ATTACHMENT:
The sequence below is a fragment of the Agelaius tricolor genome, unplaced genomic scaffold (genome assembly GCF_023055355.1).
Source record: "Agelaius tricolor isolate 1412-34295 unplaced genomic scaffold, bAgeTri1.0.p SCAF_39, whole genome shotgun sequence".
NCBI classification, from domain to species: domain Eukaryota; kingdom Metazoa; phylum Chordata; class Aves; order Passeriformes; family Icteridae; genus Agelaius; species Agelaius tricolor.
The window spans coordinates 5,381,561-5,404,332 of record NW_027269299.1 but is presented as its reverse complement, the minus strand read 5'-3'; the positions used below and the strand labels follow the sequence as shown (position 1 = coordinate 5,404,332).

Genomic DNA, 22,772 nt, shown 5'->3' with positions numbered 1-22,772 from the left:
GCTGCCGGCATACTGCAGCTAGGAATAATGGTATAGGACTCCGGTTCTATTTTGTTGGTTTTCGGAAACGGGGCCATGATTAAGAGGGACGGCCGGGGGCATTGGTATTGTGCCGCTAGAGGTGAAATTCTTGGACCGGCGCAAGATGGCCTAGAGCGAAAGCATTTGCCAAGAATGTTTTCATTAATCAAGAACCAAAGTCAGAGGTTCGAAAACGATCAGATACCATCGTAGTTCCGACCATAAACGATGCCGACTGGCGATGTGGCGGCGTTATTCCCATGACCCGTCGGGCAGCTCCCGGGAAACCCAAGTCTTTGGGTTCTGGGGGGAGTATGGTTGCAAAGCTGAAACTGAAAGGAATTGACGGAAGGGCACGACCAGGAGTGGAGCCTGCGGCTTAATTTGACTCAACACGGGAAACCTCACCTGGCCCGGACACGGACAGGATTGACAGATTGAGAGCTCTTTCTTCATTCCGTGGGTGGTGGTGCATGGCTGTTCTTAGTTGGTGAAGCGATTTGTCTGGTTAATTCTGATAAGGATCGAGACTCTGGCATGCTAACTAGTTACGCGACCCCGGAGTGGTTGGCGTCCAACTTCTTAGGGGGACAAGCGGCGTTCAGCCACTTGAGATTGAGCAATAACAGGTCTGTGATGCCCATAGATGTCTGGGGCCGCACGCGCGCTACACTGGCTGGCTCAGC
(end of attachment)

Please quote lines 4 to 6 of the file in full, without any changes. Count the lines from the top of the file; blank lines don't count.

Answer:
The window spans coordinates 5,381,561-5,404,332 of record NW_027269299.1 but is presented as its reverse complement, the minus strand read 5'-3'; the positions used below and the strand labels follow the sequence as shown (position 1 = coordinate 5,404,332).

Genomic DNA, 22,772 nt, shown 5'->3' with positions numbered 1-22,772 from the left:
GCTGCCGGCATACTGCAGCTAGGAATAATGGTATAGGACTCCGGTTCTATTTTGTTGGTTTTCGGAAACGGGGCCATGATTAAGAGGGACGGCCGGGGGCATTGGTATTGTGCCGCTAGAGGTGAAATTCTTGGACCGGCGCAAGATGGCCTAGAGCGAAAGCATTTGCCAAGAATGTTTTCATTAATCAAGAACCAAAGTCAGAGGTTCGAAAACGATCAGATACCATCGTAGTTCCGACCATAAACGATGCCGACTGGCGATGTGGCGGCGTTATTCCCATGACCCGTCGGGCAGCTCCCGGGAAACCCAAGTCTTTGGGTTCTGGGGGGAGTATGGTTGCAAAGCTGAAACTGAAAGGAATTGACGGAAGGGCACGACCAGGAGTGGAGCCTGCGGCTTAATTTGACTCAACACGGGAAACCTCACCTGGCCCGGACACGGACAGGATTGACAGATTGAGAGCTCTTTCTTCATTCCGTGGGTGGTGGTGCATGGCTGTTCTTAGTTGGTGAAGCGATTTGTCTGGTTAATTCTGATAAGGATCGAGACTCTGGCATGCTAACTAGTTACGCGACCCCGGAGTGGTTGGCGTCCAACTTCTTAGGGGGACAAGCGGCGTTCAGCCACTTGAGATTGAGCAATAACAGGTCTGTGATGCCCATAGATGTCTGGGGCCGCACGCGCGCTACACTGGCTGGCTCAGC